Beware – authority (or maybe not) to arbitrate!

Publication July 2019


In a recent case, in circumstances where the contractual agreement itself was valid, the Dubai Court of Cassation held that the separate agreement to arbitrate contained in that agreement was invalid on the basis that the signatory, although authorised to enter into the agreement, was not specifically authorised to bind the entity to arbitration. It is trite law that the agreement to arbitrate is a separate agreement to the agreement in which it is contained.

Relevant Laws

Federal Companies Law

Under article 1541  of the New UAE Companies Law (Federal Law 2 of 2015) (Federal Companies Law) the directors of a public joint stock company may not enter into arbitration agreements unless specifically authorised to do so under the company’s articles of association or a special shareholders resolution (unless an agreement to arbitrate is a matter which falls squarely within the objectives of the company).

In a recent decision, the Court of Cassation appears to have applied these strict requirements to a JAFZA offshore entity. The JAFZA Offshore Companies Regulations (2018 and 2003) (JAFZA Regulations) make no reference as to whether specific authority is required to enter into arbitration agreements. It is noted however that in contrast to the laws of several free zones within the UAE, there is no provision in the JAFZA Regulations which expressly disapplies the provisions of the Federal Companies Law and therefore it has been a grey area as to whether the strict requirements regarding authority to arbitration as set out article 154 applies to JAFZA entities.

Federal Civil Procedures Law

Article 58(2)2  of the Federal Civil Procedures Law (Federal Law 11 of 1992) (Federal Civil Procedures Law), which provides a general restriction that the power to agree to arbitration cannot be delegated to others without a special authority to that effect, is also relevant. Practitioners have often relied on this provision to support the view that written special authority to arbitrate is required by signatories to agreements which contain an arbitration agreement. Such reliance may be misplaced as the Dubai and Abu Dhabi Courts of Cassation have in several instances confirmed that this provision only applies to the authority of an attorney to represent parties in Court. It does not impose any particular requirements for an agent to be authorised to agree to arbitration on behalf of a company.

Federal Arbitration Law

Finally, article 4 of the New UAE Arbitration Law (Federal Law 6 of 2018) (Federal Arbitration Law) states that “an Arbitration Agreement may only be concluded by a physical person who has the legal capacity to act or by the representative of the juristic person authorised to conclude the Arbitration Agreement, or otherwise the Agreement shall be null and void.”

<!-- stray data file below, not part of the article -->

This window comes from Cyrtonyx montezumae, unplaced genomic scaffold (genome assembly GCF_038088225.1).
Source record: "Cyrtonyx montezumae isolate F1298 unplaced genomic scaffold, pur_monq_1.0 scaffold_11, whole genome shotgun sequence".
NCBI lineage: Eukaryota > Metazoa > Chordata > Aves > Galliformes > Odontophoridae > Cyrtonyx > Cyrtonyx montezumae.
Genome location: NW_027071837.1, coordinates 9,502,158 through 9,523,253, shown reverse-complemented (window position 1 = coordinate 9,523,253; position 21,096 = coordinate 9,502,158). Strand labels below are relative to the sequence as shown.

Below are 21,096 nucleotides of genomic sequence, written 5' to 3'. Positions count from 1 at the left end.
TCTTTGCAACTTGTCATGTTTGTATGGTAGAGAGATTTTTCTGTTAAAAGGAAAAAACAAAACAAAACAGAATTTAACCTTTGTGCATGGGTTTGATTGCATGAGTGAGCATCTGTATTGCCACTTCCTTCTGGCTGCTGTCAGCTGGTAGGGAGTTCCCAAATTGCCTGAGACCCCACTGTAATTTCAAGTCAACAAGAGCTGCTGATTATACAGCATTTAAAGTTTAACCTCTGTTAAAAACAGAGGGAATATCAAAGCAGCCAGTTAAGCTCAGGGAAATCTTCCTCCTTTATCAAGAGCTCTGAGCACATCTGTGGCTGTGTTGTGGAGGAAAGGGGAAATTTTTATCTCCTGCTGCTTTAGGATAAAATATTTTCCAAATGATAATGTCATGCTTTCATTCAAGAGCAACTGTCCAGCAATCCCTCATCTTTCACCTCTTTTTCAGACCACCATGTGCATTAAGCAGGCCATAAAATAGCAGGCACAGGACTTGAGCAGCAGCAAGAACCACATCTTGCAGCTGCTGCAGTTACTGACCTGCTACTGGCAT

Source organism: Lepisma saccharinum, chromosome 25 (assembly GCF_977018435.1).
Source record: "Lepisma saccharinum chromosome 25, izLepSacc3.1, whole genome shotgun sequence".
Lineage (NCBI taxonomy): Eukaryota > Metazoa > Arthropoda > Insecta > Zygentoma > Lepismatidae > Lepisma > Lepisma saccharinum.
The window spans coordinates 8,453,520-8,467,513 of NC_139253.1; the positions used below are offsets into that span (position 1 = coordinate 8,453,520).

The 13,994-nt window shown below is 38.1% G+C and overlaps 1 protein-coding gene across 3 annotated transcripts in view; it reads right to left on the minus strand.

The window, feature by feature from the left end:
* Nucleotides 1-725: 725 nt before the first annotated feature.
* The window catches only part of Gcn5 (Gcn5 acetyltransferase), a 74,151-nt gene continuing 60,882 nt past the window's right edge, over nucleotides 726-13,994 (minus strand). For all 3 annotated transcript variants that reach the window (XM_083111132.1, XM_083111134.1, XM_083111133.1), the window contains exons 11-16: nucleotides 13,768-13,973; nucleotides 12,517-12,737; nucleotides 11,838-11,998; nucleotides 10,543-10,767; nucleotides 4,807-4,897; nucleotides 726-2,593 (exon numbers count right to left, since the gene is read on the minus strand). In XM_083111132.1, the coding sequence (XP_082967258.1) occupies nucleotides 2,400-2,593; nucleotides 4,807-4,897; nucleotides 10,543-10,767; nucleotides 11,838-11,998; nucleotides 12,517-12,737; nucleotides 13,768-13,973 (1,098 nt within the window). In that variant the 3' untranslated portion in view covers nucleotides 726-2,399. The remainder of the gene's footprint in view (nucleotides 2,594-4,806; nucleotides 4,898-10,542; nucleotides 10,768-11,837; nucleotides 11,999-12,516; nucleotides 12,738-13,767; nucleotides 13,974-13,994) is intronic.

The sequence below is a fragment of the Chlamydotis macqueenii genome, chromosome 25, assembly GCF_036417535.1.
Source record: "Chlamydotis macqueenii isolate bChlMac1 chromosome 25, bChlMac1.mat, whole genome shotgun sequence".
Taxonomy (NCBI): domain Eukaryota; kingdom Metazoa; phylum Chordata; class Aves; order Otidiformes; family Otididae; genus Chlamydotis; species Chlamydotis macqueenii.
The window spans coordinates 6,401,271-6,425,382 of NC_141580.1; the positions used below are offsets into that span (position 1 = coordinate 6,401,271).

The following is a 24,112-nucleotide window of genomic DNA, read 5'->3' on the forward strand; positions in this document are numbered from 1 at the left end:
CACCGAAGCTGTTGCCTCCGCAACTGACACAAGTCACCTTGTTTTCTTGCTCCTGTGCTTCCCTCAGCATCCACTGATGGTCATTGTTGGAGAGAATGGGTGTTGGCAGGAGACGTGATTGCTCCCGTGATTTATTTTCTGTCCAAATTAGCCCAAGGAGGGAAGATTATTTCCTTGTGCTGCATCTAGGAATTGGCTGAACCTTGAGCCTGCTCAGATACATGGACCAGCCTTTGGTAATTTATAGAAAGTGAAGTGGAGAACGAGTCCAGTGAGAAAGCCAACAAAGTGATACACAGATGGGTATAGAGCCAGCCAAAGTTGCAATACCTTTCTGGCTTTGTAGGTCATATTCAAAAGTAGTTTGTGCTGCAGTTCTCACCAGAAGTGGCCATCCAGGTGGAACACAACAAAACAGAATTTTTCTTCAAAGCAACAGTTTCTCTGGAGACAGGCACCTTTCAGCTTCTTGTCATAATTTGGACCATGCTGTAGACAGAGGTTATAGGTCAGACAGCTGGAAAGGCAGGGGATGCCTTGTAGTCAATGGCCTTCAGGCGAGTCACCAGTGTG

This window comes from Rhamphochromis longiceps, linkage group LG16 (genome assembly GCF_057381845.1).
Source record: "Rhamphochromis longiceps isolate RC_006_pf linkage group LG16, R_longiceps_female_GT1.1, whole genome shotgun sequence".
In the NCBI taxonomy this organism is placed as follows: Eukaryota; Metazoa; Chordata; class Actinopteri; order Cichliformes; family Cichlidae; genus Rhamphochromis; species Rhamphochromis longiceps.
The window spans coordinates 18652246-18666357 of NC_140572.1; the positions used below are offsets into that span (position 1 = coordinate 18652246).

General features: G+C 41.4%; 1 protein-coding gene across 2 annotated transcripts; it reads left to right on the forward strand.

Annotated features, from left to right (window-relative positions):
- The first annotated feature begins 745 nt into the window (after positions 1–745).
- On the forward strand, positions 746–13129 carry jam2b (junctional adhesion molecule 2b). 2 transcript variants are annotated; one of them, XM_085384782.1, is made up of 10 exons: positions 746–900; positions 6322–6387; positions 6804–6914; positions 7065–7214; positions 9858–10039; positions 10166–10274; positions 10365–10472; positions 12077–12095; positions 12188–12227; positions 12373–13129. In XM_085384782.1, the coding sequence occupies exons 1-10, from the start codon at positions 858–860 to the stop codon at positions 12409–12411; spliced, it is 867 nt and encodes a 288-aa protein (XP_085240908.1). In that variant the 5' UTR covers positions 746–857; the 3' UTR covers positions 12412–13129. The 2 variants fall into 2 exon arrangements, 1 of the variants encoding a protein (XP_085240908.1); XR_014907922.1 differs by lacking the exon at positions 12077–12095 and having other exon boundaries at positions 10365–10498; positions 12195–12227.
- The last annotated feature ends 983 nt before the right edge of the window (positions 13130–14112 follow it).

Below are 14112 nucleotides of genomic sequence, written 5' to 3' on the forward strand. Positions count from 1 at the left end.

The relevant contract (Contract) contained a DIFC-LCIA, DIFC seated arbitration clause (Arbitration Agreement). The governing law of the Contract was that of England and Wales. Contrary to the agreed dispute resolution mechanism, Party A, a JAFZA offshore entity, commenced proceedings against Party B, a Cayman Islands entity, in the Dubai Courts (in circumstances where Party B had already taken steps in accordance with the Contract to commence arbitration proceeding in the DIFC-LCIA and had obtained an interim injunction in support of arbitration in the DIFC Courts against Party A).

The Dubai Court of First Instance accepted jurisdiction, finding that the Arbitration Agreement was invalid on the basis that the signatory to the Contract was not specifically authorised to agree to arbitrate as a matter of UAE Law. This decision was subsequently reversed by the Court of Appeal.

However, on appeal, the Court of Cassation found, contrary to the principles of apparent authority, that the Arbitration Agreement was invalid and therefore the Dubai Courts had jurisdiction. In reaching the decision the Court of Cassation found that, whilst authorisation had been issued to the signatory to the Contract (being one of two directors) to carry out all of the affairs of Party A and to sign and execute all business matters, this authorisation did not specifically and expressly authorise the signatory to enter into the separate agreement in the Contract to arbitrate. Accordingly it was invalid.

Whilst the Court of Cassation’s decision does not set out a detailed reasoned basis for its findings it appears to have applied provisions (as set out above) of the Federal Companies Law, the Federal Civil Procedures Law and the Federal Arbitration Law in reaching its decision.

Key points to note

  • In reaching its decision, the Court of Cassation disregarded the governing law of the Contract and the law of the seat of the arbitration. The issue of the applicable law is significant because the Court of Cassation applied UAE law (and it is arguable whether it did so correctly) and did not consider the doctrine of apparent authority which would be applied under English law (the law of the Contract) and DIFC law (the law of the seat).